paganSquare

  • Home
    Home This is where you can find all the blog posts throughout the site.
  • Tags
    Tags Displays a list of tags that have been used in the blog.
  • Bloggers
    Bloggers Search for your favorite blogger from this site.
  • Login
    Login Login form

Studies Blogs

Advanced and/or academic Pagan subjects such as history, ethics, sociology, etc.

Posted by on in Studies Blogs
Meditations on Hávamál, 31-34

Here are a few more stanzas in my ongoing project examining the verses of Hávamál, the medieval Norse gnomic verses of wisdom and advice, copied down in Iceland centuries ago.


31.
Fróðr þykkisk,
sá er flótta tekr,
gestr at gest hæðinn;
veit-a görla,
sá er of verði glissir,
þótt hann með grömum glami.

Wise he thinks himself to be,
The guest who takes to sneering at [another] guest.
He doesn't know,
The one who mocks at meals,
Though he scoffs noisily.

...
Last modified on
1
Recent Comments - Show all comments
  • Byron Ballard
    Byron Ballard says #
    Thanks!
  • Byron Ballard
    Byron Ballard says #
    This...this, a thousand tomes over. Brilliant, as usual. May I quote you in my essay/introduction on retribalizing the West?
  • Kate Laity
    Kate Laity says #
    Of course, of course! I'd be delighted.

Posted by on in Studies Blogs

Hi.  I am NOT god-phone material.  I am so lazy and procrastinat-ive that I just don't keep up regular communications with any deities at all.  I had a thing with Bast a while back, but I"m a lazy mo-fo. And I'm proud of it.  I'm still Pagan and live my life as naturally as possible (except for Taco Bell and the occasional battery-powered indulgence) with the caveat that I'm a hedonist. 

Anybody else out there who is okay with being a regular every-day sort of Pagan? No need to be a priest of anything? No need to have direct communication with a deity? Just enjoying the pleasures of natural living and natural worship?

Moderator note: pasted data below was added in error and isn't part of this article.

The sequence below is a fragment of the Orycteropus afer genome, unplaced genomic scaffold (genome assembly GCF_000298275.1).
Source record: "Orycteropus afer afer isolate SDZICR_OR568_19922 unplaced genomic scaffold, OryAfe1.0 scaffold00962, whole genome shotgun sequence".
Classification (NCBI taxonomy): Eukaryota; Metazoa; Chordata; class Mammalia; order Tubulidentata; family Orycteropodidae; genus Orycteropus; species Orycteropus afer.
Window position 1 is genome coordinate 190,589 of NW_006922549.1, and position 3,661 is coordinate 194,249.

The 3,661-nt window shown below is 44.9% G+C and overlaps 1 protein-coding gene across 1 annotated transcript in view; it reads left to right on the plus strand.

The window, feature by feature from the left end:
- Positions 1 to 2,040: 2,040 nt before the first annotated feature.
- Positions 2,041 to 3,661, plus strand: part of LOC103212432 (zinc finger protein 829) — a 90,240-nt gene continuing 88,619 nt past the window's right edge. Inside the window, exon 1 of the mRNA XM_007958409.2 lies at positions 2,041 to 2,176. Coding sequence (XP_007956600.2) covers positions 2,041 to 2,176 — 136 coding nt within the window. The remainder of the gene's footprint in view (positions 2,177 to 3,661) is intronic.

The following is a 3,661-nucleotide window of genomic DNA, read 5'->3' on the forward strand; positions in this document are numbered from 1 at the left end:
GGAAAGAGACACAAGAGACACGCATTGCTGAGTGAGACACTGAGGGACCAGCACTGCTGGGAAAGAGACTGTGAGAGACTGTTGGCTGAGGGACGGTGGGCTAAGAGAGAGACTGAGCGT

Last modified on
3
Recent Comments - Show all comments
  • Roy
    Roy says #
    I personally go one step further. I Do Not Truck With Deities. Period. I don't worship, I don't invoke etc. I work with certain ar
  • Cat lover
    Cat lover says #
    I find this encouraging as I have never had an inkling that anything is out there. I might as well be talking to myself.
  • Terence P Ward
    Terence P Ward says #
    I spent twenty years as a Pagan without any clear conception of deity, much less a conversation with any. It can be a satisfying

This week has been very busy here in Geek Central, NV.  Pokemon X and Y just came out, and three of us have been exploring the wild world of strange talking animals for quite a while.  This isn't actually terribly unique, considering that six months out of the year, there's a heavy amount of obsession over My Little Pony: Friendship is Magic.

In this house, a geeky obsession is more than a sudden-and-inevitable commitment of time and finances.  It's a chance at initiation into some of the magicks of the world.

While sitting here and watching two of my boys froth over their Pokemon battles, I myself was exploring the online wikis for these games, learning about their legends.  There were, of course, the expected stats: growth and evolution progressions, abilities and special skills, elemental types...

...
Last modified on
1

Here’s a funny thing:  I had been a fan of initiations for most of my life - but never until my 60’s did I realize that every stage of my life was an initiation!